And he had to be conscious to do it. He could barely feel his fingers, his face, from the tip of his nose to his trembling limbs. One sensation came through clearly: the Sign was burning. Gripping the stone in his right hand, he held it before his eyes...
Still guided by fate
On the wings of unrest
...and it was then that Will realized the true magnitude of his mistake.
For the Sign of Iron, burnt into his skin, healed by the Lady of the Light, was not as it was before. With a sickened lurch Will saw that there was a black feather threaded over the crossed lines. Long ago the image had been one of protection and triumph; and so when heíd raised his arm to shield himself from the tengu, he had thought nothing of the feathers flying through the air.
Enchantment over fire. Enchantment over sword. Enchantment over blood... his own blood. The Sign on his own flesh. There his own defenses had concealed it, as he had always done for all eyes but his own.
"Itís not me they want! Itís the Sign!" But Willís words were snatched up by the wind. The spectres were drawing closer, almost at swordís length. He had to use the stone, somehow.
But how? To send another bolt of light into the void, where it might hit the people he couldnít see. And the person closest to him. Where are you, Bran? thought Will wildly. A wrong choice would be the death of him. This fate rang terrible and false for one who had come all this way for his friend.
An Old One in full might would not quail from such a decision. But how could he do that to Bran, still bravely, guilelessly singing? I canít do this! I was meant to be by your side, always.
Oh! that I had the swift
Wings of the swallow,
To fly to my home,
To return to my nest.
And it came to him, as clearly as the memory of two stone dragons on the temple steps.
Will pressed the stone between his palms, then spread his arms wide, reaching east and west. The stone fell straight down to the ground. The spectres fell away from his mind. On the battlefield, the attackers disintegrated into fine grey ash.
Once more Will could see the flood of spirits bearing down on him, seconds from crushing his body to dust. He scrabbled and stretched his numbed fingers as far as he could... and in the next moment his left arm was caught by a strong hand. He was pulled from his cage of mist. Will did not have to turn his head to know that it was Bran, and that he was safe.
At their feet the stone now lay on one of the many rock piles. The ground rippled out from it, groaning as the small pile rose up, wobbling like a child beginning to walk. The rocks and pebbles seemed fastened tight; not one tumbled off as it grew. Bran backed them away. Above was the ghostly storm approaching, and towards it the mound of rocks clambered skyward.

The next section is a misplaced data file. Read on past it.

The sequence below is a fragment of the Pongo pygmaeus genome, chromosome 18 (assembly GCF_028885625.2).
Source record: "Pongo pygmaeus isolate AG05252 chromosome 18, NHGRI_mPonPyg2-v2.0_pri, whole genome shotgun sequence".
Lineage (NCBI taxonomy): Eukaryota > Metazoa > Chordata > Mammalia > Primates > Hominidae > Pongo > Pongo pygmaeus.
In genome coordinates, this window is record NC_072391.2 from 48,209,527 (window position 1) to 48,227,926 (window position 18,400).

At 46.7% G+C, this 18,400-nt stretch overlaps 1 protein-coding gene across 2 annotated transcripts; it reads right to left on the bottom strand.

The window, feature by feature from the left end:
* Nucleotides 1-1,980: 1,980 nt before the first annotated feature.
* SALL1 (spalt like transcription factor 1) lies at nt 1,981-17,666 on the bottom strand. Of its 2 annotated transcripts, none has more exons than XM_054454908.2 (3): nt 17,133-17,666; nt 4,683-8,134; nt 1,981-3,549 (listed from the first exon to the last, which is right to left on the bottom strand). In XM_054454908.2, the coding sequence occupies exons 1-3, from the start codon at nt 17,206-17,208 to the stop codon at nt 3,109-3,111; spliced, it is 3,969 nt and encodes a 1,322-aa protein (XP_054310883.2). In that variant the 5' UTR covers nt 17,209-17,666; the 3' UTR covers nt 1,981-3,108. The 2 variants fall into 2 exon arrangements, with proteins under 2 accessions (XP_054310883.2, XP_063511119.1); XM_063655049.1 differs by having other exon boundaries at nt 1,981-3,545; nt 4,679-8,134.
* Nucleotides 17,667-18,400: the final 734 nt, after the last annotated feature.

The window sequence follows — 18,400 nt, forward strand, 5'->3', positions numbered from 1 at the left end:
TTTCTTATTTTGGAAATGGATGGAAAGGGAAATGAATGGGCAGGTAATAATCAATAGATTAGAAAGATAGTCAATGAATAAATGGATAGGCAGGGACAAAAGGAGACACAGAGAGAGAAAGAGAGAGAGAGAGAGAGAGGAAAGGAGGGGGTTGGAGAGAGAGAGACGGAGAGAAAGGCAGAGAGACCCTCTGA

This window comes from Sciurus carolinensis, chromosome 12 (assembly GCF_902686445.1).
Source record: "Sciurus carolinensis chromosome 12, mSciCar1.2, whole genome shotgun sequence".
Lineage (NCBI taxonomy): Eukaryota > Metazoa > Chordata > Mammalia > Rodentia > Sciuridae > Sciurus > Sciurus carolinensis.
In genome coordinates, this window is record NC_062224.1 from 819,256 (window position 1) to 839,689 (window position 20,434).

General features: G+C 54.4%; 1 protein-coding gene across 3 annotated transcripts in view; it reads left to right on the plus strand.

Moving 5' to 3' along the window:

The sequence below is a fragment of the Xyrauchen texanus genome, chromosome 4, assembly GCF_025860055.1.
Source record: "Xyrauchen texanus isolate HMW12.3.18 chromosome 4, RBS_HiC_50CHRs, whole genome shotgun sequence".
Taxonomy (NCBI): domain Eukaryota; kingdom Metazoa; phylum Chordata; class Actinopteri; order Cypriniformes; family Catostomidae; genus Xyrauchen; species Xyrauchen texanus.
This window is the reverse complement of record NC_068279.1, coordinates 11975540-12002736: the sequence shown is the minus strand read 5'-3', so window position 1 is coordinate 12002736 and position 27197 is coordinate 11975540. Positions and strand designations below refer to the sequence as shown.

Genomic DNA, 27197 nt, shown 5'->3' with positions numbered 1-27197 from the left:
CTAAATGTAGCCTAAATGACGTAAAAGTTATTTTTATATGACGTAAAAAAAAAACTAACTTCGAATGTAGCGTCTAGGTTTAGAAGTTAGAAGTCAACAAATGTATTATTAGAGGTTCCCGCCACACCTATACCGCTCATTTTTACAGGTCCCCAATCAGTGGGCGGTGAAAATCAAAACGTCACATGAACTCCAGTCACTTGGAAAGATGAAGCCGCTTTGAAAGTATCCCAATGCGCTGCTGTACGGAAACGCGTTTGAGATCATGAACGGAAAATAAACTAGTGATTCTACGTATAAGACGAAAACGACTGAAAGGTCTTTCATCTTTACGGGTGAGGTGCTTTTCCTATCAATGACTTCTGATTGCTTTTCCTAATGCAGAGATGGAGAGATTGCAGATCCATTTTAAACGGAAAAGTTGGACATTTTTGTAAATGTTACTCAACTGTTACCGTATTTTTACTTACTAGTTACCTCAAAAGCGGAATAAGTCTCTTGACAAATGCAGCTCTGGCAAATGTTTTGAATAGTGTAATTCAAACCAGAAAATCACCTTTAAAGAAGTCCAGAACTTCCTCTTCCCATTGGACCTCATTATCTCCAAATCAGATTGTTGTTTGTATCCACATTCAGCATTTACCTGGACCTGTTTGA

There came a great yell from all sides of the caldera. The ronin raised their weapons, their power bursting out in heat waves. Bran gasped aloud as the five streams raced to the center, where Ryo and Nasuti stood together on the old red bridge. Strangely Ryo had two swords again, though the one Bran had dropped was lying in the sand beside them. Will, both hands grasping tight now, could only shake his head as the five streams converged. And ignited.
Ryo touched the tips of his molten-hot swords to the staff, and the sky lit to blinding brightness. Every soul seemed illuminated by it, as lightning might outline a cloud. It was a brief nightmare vision of a clamoring madness which was eerily silent.
Nasuti was not afraid. She flung the staff toward the coming host. Dazzling streamers arced and leaped in its wake. The mass parted, afraid to touch it, and it burned its way higher and higher. The stones, now a small mountain, rose in the staffís direction.
"Look!" Will whispered. Scarves and hats fell in heaps as the solid stone Jizo shed the muffling layers. Each smooth head stooped down; each weathered hand, unlocked from its body, plucked a pinwheel from the ground. Straightening, they held the toys before their lips. From lifeless stone came breath. The pinwheels whistled unnaturally loud, like a gale through thick branches. Bran held Will tighter.
The sound was answered by the laughter of a thousand little voices. Past their legs came the stamp of sandals and slippers, playground shrieks and joyful hoots with no mouths to voice them. They heard rather than saw the children race up the stone mountain, not one stumbling, not one left behind.
"Mother Mary preserve us," breathed Bran, as the ghost-children ran past. He looked down once as though seeing someone, but Will saw nothing. Will could barely hear them. His ear was filled with Branís heartbeat, his arms aching from the effort of clinging to him.
The mountain of pebbles grew right into the spirit cloud, where the light of the staff shined brightest. Up and up it gracefully grew, the colors of a thousand kimono seeming to reflect from countless polished stones, this bridge over a raging river. Up through the clouds, into the dying light...
"Itís a rainbow," Bran said, his voice hushed.
Will turned his head and squinted up. Everything was still. "It is," he said, and fell upon Branís shoulder, completely spent.
With that, the last of the twilight died. The sky turned from sickly yellow to dark blue to velvet cloudless black, with a million stars benevolently shining down.
MIDI file of The Ash Grove made by Barry Taylor.